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US Political Parties And Elections sample essay

The architects of the United States constitution had not envisioned the predominant role that political parties were to play later in the United States politics. No provision for their operations had been outlined by the constitution in relations to the system and process of governance. This emanated from a general belief that political parties were rich grounds for corruption and would impede the general decision making process of individuals on important issues facing the nation. Political parties then were considered by the likes of James Madison to be factions that would usurp the powers and the roles of the government. With time however, political parties emerged as the political environment got more conducive for them. The have evolved through time and have played an important role in the politics of the United States.

Analyzing political parties in the United States from far is not likely to bring any meaningful insights. The American party system is weak in terms of organization and composition. They contain class and ideological differences that normally bring divisions internally. The American political field has been in overtime now been characterized by a two party. These two parties are not ideologically unique as they strive to take an all inclusive approach.

By the turn of the 20th century, political parties were the in thing and the American citizens would align themselves either as Republicans or Democrats. By then elections could record over an 80 percent electorate’s turnout. This turnout continued to decline with time. For example the second half of the century recorded the lowest turn out. It stood at 63% in the 1960s elections and has continued to decline to barely 50% in the recent elections. This probably emanates from the inability of the parties to mobilize enough support for their parties (David Pomerantz, March 1990).

Although major parties have continued to draw public support over the years, they have not been without the incidences of major fallouts that would threaten their existence. In the early part of the 20th century, the Republican Party had been rocked with an eminent fall out that was emanating from ideological differences between the conservatives. This row was a characteristic of both parties but it is the Republican Party that bore the greatest blunt. It led to a split that would see the formation of the progressive party that went ahead to field its own presidential candidate in the elections. This candidate lost but clocked the highest amount of votes every by someone outside the two key parties.

The role of the political parties in the first half of the century was significant and electorates were guided by the parties in their voting patterns. The major breakaway a times experienced in the two parties emanates from the rise of charismatic leaders whose popularity sometimes surpassed even party boundaries. The rise of the Progressive Party and the American Independent Party of 1968 is a witness to this. In both these occasions these parties were held at the realm of the leaders whims such that after the leaders decide to join the mainstream the parties are broken up and rejoin the major parties.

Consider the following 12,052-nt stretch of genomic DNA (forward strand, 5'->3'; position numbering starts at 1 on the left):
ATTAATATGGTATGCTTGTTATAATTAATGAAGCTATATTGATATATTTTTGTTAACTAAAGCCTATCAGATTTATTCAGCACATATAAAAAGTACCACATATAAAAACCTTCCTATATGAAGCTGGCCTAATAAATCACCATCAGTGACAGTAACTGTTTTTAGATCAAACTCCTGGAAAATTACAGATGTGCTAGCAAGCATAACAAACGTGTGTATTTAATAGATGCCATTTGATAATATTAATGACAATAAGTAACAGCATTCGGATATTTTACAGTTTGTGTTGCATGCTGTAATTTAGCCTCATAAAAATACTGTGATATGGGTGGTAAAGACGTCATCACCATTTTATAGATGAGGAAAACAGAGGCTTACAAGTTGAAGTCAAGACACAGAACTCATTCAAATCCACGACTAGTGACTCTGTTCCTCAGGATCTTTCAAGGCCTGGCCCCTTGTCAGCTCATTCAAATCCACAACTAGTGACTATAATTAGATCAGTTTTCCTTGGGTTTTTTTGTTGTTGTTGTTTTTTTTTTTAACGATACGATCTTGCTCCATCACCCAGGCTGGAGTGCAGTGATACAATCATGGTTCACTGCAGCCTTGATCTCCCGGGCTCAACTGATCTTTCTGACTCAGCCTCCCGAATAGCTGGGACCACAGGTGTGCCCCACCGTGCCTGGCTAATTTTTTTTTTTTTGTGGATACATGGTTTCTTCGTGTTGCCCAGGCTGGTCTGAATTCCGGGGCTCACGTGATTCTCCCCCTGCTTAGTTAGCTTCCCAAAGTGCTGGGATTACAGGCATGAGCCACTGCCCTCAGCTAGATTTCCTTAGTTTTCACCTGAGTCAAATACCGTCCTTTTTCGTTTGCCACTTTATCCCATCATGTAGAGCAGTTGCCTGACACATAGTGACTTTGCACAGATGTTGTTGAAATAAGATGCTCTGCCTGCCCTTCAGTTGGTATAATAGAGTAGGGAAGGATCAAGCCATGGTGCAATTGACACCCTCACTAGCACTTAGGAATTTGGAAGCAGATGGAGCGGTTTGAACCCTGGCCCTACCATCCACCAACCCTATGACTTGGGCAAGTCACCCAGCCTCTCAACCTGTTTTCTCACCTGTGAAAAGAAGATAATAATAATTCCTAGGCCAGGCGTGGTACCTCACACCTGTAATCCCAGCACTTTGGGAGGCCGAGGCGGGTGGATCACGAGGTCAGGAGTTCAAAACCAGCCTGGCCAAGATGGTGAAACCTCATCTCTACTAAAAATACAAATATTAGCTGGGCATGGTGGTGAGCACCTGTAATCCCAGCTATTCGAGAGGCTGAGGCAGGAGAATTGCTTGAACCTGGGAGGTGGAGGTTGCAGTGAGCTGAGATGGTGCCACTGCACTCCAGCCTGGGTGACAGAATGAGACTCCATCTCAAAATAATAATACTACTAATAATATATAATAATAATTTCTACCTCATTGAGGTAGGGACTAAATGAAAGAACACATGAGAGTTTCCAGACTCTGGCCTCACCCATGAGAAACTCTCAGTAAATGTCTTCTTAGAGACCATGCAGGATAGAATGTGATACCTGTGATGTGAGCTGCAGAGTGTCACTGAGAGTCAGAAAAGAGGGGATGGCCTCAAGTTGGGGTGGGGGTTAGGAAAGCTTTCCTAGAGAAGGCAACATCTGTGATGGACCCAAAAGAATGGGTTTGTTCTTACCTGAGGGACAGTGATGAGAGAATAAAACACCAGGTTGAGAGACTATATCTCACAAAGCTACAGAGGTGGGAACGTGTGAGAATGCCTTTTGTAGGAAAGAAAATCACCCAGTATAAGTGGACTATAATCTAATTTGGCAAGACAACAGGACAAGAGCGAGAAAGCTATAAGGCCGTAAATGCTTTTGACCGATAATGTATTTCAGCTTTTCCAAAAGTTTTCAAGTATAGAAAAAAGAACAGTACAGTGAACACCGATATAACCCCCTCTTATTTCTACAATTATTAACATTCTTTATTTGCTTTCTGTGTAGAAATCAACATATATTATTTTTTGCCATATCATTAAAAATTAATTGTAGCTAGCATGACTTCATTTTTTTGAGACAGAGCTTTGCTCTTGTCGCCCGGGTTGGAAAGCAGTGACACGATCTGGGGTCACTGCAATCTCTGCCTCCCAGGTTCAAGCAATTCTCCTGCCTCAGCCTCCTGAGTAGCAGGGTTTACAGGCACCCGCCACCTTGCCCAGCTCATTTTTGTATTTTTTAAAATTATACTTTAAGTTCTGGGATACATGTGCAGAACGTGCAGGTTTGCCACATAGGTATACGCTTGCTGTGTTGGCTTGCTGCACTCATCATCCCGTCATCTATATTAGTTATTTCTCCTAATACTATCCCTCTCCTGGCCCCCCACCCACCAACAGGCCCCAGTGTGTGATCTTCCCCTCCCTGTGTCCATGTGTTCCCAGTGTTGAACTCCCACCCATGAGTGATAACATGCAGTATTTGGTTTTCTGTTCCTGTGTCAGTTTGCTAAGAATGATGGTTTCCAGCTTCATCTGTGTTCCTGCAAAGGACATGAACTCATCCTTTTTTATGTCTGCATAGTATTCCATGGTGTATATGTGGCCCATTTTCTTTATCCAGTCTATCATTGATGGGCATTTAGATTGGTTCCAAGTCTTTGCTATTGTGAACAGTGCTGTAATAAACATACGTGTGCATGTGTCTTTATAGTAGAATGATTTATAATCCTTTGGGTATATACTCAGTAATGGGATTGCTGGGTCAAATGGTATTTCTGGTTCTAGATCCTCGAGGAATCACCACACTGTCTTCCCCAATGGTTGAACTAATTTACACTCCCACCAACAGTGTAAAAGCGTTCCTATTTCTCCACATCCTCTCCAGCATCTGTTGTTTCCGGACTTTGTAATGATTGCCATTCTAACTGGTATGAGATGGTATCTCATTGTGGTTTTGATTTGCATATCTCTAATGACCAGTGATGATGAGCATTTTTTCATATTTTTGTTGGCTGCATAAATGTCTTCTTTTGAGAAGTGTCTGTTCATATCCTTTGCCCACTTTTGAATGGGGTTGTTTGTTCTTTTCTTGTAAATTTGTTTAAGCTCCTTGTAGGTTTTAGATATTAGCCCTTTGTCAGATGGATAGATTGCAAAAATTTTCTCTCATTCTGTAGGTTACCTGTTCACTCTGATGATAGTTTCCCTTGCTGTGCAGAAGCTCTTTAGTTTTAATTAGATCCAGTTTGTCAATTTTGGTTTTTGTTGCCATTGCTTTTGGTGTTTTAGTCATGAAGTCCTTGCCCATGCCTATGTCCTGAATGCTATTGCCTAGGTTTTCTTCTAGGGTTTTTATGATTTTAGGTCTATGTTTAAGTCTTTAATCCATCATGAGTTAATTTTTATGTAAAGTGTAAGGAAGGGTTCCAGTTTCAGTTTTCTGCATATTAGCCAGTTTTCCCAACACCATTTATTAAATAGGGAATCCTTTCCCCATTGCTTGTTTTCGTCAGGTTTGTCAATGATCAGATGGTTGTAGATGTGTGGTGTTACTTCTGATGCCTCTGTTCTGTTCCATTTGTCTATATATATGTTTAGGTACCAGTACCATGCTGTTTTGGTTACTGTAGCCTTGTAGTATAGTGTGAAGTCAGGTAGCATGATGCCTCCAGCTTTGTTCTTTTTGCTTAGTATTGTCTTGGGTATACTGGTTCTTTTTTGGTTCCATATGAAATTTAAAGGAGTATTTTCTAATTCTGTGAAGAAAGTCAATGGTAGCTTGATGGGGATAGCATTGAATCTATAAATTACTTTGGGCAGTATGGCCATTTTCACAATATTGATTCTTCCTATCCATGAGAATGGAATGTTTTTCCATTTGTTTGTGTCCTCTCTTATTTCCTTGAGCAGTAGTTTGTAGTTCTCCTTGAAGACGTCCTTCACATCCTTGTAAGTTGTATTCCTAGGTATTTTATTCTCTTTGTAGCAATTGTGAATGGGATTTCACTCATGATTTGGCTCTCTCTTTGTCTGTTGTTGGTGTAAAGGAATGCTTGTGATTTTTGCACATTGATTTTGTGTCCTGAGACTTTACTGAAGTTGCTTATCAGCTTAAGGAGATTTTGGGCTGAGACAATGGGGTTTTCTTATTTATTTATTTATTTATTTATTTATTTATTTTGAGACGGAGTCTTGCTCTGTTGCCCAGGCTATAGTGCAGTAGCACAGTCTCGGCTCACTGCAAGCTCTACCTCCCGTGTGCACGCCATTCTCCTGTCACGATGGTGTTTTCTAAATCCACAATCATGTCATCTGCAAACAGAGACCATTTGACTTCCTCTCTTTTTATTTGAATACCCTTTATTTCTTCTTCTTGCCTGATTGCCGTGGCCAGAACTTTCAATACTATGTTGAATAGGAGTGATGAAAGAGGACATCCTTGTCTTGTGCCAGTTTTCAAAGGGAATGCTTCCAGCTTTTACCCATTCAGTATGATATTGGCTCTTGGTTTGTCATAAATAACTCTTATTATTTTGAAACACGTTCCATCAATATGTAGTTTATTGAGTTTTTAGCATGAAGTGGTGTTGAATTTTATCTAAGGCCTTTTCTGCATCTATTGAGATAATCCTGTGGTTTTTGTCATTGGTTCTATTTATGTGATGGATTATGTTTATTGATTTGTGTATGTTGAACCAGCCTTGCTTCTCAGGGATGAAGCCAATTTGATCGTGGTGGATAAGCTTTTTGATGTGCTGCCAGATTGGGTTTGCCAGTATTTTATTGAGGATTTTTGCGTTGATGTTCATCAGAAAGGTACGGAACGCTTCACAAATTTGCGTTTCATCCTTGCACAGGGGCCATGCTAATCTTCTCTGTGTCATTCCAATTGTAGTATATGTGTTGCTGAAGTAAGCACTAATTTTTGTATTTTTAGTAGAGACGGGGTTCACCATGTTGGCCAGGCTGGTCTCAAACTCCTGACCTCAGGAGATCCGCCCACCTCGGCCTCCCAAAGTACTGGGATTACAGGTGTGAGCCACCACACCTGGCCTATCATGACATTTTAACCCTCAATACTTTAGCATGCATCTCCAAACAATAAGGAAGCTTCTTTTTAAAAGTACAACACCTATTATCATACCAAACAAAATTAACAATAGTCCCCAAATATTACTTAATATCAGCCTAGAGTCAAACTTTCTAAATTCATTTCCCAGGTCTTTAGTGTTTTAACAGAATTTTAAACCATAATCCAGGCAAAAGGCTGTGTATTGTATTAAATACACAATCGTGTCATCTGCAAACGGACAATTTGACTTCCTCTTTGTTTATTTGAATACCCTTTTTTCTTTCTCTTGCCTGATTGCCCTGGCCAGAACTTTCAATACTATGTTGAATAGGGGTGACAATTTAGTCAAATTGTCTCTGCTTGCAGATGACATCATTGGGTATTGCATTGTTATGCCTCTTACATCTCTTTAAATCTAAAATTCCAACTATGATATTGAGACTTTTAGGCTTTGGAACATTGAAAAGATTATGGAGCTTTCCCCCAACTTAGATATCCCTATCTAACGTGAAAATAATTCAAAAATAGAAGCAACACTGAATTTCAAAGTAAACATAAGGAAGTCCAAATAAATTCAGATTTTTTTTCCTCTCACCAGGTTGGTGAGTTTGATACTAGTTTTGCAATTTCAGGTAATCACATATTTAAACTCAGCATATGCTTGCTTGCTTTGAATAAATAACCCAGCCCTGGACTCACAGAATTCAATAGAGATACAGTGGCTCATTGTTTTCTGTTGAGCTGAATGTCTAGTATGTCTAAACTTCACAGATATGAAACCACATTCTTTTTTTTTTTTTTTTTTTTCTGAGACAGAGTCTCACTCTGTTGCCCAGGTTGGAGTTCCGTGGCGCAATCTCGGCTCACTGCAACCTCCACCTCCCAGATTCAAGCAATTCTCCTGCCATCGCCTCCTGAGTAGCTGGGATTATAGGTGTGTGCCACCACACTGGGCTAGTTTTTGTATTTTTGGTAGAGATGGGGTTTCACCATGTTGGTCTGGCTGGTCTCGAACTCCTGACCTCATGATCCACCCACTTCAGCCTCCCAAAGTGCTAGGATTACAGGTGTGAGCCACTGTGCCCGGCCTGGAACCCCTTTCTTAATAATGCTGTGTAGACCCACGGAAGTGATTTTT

Political parties exist to serve a number of factors in the political scene. These would range from articulation of the populations demands, bringing together of the various diverse interests in the society, promoting stability and coordinating governments activities and institutions. Almost all political scholars are in agreement that there has been a decline of political parties’ role in accomplishing the above. These changes have been more pronounced from the 1950s. Prior to this, parties were effective in representing the broad views of the various interests and coalitions.

The changes that have occurred in the political parties in America can be measured rather subjectively by looking at their membership, identities, voting parties and turnout. Unlike the early times when membership and activism in the party was respected and widely acknowledged, statistics indicate that from the 1980s, only close to two percent of the whole American population could pride themselves of playing any active role in their specific parties. Whereas by then activism was party based and was meant to mobilize and popularize the party, nowadays it is candidate oriented and to an extension, issue based. This is one factor that has been identified as weakening the major parties.

It is apparent that political parties have been on the decline and in their place, have given rise to politics that revolve around certain candidates rather than the parties. Ross Perot was able to make a political in road in both 1968 and 1996 because of this decline. The congress too has decreased its traditional pattern of voting along ones party’s orientation.